It’s Halloween, season of ghosts, goblins, chainsaw wielding murderers and rowdy teenagers. It’s a night when all hell can and probably will break loose. For ordinary people this can be a truly frightening evening.
If we were to create a Halloween scare for sportscasters it would probably include the eerie silence of a dead phone line, a broadcast position without a sightline to a scoreboard, or a broken-down bus in the middle of nowhere.
If you’ve been in the business long enough you’ve likely experienced your own list of broadcast horror stories.
Here are a few of the worst I’ve heard through almost three years of recording the SayTheDamnScore Podcast.
Bob Costas, MLB Network:
The most obvious one of all is the terribly timed pink eye or viral conjunctivitis in medical terms. I got it on the eve of the 2014 Sochi Olympics that I anchored for NBC. All of the ridiculous theories that bounced around the internet about how I got it are 100% wrong. I have no idea how I got it, but none of it is nearly as interesting as what people speculated. But in any case, I got it. It wasn’t my fault that I got it. I tried for five or six nights to do the best I could. I wore glasses to disguise it but you couldn’t really disguise it.
I’ve said this before in other places but look, we’ve all gone to work feeling less than our best, it’s what professionals do. If I just felt lousy and had the stomach flu or something, you just soldier through it and no one has to know. If you had a broken leg and it’s in a cast and it’s under a desk, nobody has to know about it. But this was literally written on my face. So I felt an obligation to all the people who had worked so hard for a long time; not just the two and a half to three weeks of the Olympics themselves. They work for years to prepare; traveling the globe to put together features and develop extensive research manuals. Some of these people also put in 18-20 hour days during the Olympics. And the prime-time host is kind of carrying the ball for them. So I felt an obligation to them to hang on and do the best I could. No one else was prepared to do exactly the job I was doing.
The people who speculated wrongly that I just wanted to be there because the Olympics are just a big exposure deal don’t know anything about me or anything about how this works. By then I had done ten Olympics. If I’d have had my personal choice I certainly would rather have been out of sight and out of mind; looking and feeling the way I did. I did it because I thought it was the professional thing to do. I lasted for five or six days until my eyes became so light sensitive that I couldn’t be in the studio any longer, so I had to step aside for a while. It wasn’t fully cleared up until several weeks after the Olympics but when it got back to the point where I could function I came back and did the last five or six nights of the Olympics. I did it out of a sense of professional obligation and for no other reason.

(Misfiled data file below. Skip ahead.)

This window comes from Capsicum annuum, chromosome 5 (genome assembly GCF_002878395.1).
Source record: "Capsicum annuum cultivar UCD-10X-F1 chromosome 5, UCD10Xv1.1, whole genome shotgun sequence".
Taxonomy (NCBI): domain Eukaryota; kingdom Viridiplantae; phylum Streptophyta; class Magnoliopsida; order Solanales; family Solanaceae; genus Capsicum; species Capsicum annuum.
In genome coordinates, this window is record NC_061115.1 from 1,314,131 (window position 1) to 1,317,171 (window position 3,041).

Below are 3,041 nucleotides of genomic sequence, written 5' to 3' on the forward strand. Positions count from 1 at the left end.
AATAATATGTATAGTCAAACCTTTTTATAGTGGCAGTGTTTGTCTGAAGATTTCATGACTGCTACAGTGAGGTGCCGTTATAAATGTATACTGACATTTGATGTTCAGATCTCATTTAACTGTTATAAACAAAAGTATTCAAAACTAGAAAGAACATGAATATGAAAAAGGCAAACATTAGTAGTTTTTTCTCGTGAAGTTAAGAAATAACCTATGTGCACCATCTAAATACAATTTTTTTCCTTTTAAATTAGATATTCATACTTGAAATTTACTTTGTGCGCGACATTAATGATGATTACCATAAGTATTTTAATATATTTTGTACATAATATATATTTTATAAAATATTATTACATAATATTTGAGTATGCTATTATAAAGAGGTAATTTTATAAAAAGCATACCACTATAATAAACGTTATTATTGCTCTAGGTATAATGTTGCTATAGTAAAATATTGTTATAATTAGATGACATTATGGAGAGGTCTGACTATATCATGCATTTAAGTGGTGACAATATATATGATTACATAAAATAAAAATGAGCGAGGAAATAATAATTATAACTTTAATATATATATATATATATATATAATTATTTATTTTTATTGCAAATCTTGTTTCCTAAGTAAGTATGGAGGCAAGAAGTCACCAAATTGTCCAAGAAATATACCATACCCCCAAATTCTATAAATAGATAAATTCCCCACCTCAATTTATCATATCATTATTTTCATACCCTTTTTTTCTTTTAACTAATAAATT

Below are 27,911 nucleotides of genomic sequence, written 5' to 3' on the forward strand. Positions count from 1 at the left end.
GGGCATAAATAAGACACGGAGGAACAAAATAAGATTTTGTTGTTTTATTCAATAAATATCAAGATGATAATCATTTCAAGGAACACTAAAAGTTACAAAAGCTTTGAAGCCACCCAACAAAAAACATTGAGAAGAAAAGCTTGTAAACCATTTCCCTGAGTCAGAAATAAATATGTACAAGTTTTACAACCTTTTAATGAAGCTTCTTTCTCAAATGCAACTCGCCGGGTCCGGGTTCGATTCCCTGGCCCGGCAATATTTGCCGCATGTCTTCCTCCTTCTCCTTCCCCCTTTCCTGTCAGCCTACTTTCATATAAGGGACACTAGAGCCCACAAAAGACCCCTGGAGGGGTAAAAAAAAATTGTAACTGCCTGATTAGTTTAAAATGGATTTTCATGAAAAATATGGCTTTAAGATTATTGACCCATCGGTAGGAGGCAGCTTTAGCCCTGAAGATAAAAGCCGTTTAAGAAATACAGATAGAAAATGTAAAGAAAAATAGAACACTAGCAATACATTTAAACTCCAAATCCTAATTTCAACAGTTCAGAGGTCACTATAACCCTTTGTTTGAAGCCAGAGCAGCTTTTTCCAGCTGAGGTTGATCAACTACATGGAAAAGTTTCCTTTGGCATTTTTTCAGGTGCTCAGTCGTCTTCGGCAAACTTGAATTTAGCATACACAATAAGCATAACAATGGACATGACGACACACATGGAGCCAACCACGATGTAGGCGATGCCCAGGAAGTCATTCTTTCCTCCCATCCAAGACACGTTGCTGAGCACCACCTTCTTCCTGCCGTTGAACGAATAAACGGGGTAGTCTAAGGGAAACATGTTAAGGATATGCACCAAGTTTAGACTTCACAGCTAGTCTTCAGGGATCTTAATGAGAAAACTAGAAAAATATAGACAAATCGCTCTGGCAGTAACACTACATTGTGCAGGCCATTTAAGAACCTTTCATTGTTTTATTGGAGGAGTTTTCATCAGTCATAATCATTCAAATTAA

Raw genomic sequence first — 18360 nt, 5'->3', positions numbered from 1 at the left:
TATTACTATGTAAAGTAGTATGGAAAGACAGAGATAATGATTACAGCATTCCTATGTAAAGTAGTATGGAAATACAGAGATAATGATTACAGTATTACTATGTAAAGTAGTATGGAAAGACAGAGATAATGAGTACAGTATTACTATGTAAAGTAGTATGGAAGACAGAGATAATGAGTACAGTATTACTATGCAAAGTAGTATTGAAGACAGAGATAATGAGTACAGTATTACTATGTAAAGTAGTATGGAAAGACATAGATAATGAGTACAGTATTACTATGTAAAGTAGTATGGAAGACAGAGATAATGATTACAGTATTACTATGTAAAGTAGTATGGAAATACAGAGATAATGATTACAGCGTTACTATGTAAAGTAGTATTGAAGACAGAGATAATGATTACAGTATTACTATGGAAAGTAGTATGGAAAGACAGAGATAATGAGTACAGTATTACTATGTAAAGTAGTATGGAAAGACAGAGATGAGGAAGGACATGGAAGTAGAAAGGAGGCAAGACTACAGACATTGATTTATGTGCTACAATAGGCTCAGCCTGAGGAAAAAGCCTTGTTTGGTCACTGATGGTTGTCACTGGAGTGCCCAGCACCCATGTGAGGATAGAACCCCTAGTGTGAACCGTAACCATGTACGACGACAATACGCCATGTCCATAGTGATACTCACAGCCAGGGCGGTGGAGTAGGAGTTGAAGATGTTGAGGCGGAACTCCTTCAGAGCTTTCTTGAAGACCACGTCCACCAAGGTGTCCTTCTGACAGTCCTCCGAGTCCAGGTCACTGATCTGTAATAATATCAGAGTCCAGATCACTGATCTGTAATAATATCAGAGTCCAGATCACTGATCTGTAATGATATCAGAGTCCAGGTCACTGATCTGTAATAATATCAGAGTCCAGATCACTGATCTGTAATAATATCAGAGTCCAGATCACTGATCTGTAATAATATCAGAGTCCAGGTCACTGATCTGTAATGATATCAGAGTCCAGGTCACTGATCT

Adam Amin, ESPN:
I was doing a high school football game, and my experience made Deadspin. So it was certainly not my proudest moment. Tom Luginbill and I were doing a high school football game in 2012. Derek Henry was going up against Kelvin Taylor, players who eventually headed to the SEC.
Fred Taylor is the father of Kelvin Taylor. Fred was an outstanding running back for the Jacksonville Jaguars and our crew did this amazing job of putting together side-by-side video of Kelvin and Fred, exercising the same motions on the field. In the second quarter, one of our cameramen, who was a local Jacksonville cameraman, said hey, “I found Fred Taylor, here he is (on camera).” I didn’t get a chance to meet Fred before the game so I didn’t know what he looked like or where he was. Yet, when our camera guy said he found him and our producer says “Alright, that’s Fred Taylor,” I felt comfortable about referencing him.
So we start talking about Fred Taylor, show his son and do this great video stuff. We’re still talking about Fred and showing him in middle of the third quarter. At that point, my phone starts to blow up and people are saying, “You idiots that’s not Fred Taylor, that’s somebody else. You guys are morons, I can’t believe you’re doing this.” It was like Oh my God, I hope we didn’t offend or upset anybody. We were just going by the recommendation of one of our camera people.”